I work very well alone. I’m definitely one of those who draws energy from solitude. But no one can be on their own all the time, and even I’d go mad if I didn’t get to work with people, too.
This week I’m spending a bit of time in my old workplace training my successor. It’s been a few weeks since I was there last, so it’s been really nice to see those friendly faces and eat leftover Christmas chocolates with them on afternoon coffee breaks.
But soon enough I’ll be back in my home office aka the kitchen table. I’ll enjoy it for a good while, I know I will. But eventually I’ll get fidgety and a little bored. I’ll start talking to myself and looking for ways to get out of the house.
But where to go?
There are libraries and there are coffee shops. I’ll certainly make use of those. Then there are dedicated creative working spaces for my kind, but they are not free and I’m not willing to take on an unnecessary cost while I’m still starting up.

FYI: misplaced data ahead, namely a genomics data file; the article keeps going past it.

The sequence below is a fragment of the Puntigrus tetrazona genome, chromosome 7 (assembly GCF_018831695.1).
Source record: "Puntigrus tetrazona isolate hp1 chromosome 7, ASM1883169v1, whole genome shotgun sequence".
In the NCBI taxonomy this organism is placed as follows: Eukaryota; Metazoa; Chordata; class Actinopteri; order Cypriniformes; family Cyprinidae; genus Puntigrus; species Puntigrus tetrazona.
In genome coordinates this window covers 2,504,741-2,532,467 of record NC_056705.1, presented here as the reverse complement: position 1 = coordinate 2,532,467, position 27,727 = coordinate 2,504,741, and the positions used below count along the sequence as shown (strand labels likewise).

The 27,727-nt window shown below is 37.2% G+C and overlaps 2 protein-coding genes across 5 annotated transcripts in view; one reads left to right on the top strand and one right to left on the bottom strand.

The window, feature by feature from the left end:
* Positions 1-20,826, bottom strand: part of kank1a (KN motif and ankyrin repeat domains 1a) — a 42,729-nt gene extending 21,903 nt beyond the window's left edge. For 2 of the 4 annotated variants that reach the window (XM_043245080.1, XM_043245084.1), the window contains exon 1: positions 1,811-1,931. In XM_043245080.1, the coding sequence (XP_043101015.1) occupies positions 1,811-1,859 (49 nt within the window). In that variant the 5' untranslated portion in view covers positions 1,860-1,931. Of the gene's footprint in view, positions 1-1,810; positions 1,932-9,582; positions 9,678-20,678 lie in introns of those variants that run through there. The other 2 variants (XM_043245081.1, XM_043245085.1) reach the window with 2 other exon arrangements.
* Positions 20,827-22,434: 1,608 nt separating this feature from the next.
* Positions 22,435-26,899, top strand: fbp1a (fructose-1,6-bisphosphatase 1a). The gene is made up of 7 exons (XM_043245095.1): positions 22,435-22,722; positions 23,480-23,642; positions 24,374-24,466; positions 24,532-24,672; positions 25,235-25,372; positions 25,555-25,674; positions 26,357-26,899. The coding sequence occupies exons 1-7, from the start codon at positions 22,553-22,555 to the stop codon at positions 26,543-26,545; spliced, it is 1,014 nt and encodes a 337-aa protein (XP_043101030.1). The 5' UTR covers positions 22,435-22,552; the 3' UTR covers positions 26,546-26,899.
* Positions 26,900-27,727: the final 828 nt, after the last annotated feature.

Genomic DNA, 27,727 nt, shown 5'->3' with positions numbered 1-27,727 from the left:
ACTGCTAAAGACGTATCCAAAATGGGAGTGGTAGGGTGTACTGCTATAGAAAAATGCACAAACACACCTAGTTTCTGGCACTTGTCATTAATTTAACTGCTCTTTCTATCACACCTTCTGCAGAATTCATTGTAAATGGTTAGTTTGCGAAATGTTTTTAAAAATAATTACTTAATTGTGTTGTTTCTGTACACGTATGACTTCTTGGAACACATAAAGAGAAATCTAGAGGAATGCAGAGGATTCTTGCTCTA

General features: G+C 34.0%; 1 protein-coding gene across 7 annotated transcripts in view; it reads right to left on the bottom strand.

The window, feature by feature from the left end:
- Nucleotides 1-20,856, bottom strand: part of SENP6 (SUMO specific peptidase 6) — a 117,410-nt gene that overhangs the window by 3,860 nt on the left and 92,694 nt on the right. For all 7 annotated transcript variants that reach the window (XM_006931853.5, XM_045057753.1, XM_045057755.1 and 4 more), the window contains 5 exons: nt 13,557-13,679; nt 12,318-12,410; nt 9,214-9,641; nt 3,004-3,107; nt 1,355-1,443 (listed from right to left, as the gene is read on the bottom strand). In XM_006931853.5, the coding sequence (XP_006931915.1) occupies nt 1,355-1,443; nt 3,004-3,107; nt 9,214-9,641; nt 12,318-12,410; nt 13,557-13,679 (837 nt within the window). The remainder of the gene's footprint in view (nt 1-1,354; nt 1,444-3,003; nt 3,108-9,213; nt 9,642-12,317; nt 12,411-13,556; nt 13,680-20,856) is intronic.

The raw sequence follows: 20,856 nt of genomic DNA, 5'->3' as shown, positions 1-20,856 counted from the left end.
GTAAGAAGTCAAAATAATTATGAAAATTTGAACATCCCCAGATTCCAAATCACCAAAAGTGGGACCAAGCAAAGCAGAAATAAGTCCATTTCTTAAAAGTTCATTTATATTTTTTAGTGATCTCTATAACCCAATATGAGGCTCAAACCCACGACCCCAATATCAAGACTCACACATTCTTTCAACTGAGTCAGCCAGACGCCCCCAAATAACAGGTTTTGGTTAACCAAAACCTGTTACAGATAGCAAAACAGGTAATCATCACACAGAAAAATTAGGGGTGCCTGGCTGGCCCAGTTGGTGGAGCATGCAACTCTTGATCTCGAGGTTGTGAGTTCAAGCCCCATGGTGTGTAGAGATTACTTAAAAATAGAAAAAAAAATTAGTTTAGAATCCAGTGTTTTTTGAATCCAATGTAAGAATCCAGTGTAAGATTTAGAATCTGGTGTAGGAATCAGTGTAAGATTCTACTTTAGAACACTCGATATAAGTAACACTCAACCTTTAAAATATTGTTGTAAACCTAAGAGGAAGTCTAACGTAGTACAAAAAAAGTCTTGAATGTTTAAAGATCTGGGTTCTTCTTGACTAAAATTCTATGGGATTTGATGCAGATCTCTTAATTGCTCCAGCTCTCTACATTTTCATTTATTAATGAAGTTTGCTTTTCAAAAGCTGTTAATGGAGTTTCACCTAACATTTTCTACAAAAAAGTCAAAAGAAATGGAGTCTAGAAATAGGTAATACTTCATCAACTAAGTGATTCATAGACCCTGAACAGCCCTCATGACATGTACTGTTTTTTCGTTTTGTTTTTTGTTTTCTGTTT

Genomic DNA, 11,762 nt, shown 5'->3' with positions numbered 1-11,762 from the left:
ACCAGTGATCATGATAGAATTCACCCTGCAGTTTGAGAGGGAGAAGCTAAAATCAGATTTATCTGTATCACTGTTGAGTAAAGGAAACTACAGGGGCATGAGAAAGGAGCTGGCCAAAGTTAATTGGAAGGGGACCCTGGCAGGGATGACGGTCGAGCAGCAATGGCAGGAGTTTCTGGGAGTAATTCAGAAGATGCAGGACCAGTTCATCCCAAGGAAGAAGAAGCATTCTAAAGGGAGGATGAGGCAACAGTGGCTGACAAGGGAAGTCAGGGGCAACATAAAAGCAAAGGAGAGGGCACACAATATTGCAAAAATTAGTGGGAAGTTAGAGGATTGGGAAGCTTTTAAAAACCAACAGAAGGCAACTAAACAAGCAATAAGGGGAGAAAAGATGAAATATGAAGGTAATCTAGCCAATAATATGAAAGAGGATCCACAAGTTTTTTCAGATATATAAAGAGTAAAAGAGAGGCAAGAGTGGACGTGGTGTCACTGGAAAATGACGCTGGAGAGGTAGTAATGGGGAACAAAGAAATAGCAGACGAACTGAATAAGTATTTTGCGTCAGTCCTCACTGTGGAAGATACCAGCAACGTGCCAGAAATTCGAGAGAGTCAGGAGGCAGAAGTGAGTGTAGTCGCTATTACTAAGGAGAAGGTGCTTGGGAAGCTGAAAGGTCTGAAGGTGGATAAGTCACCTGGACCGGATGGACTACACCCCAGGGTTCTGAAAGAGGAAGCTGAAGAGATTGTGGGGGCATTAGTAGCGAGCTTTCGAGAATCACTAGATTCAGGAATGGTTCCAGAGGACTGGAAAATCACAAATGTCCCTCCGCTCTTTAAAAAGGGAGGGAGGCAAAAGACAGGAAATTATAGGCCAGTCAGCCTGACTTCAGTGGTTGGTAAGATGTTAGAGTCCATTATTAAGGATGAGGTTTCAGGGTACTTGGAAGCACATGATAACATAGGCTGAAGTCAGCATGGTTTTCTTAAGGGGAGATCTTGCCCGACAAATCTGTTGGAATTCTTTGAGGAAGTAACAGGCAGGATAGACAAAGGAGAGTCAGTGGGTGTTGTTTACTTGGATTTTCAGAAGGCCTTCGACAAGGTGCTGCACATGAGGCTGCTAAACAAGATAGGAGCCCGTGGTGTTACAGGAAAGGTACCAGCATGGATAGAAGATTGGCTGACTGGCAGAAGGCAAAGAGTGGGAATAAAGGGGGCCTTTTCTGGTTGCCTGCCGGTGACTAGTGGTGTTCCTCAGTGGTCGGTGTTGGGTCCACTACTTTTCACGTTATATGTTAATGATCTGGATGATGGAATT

Is being an office nomad still a thing?
What I am wondering is that whether being an office nomad is still a thing?
If you’re wondering what an office nomad is, I’ll borrow the words of Finland’s pioneering office nomad Janne Saarikko who describes it on his website like this:
“Office Nomad (in Finnish toimistonomadi) is a concept of dynamic office space use. It combines elements of sharing, networking, teaching, learning and experiencing.”
The idea is that you’re given a desk in an office free of charge for a limited period of time, and you give the company something in return.
I could certainly bring cinnamon buns. I could provide free advice (while drinking coffee and eating cinnamon buns), and I could promise not to sing.
Hmm. I think I might actually be interested in giving it a go every now and then, maybe a week at a time to start with…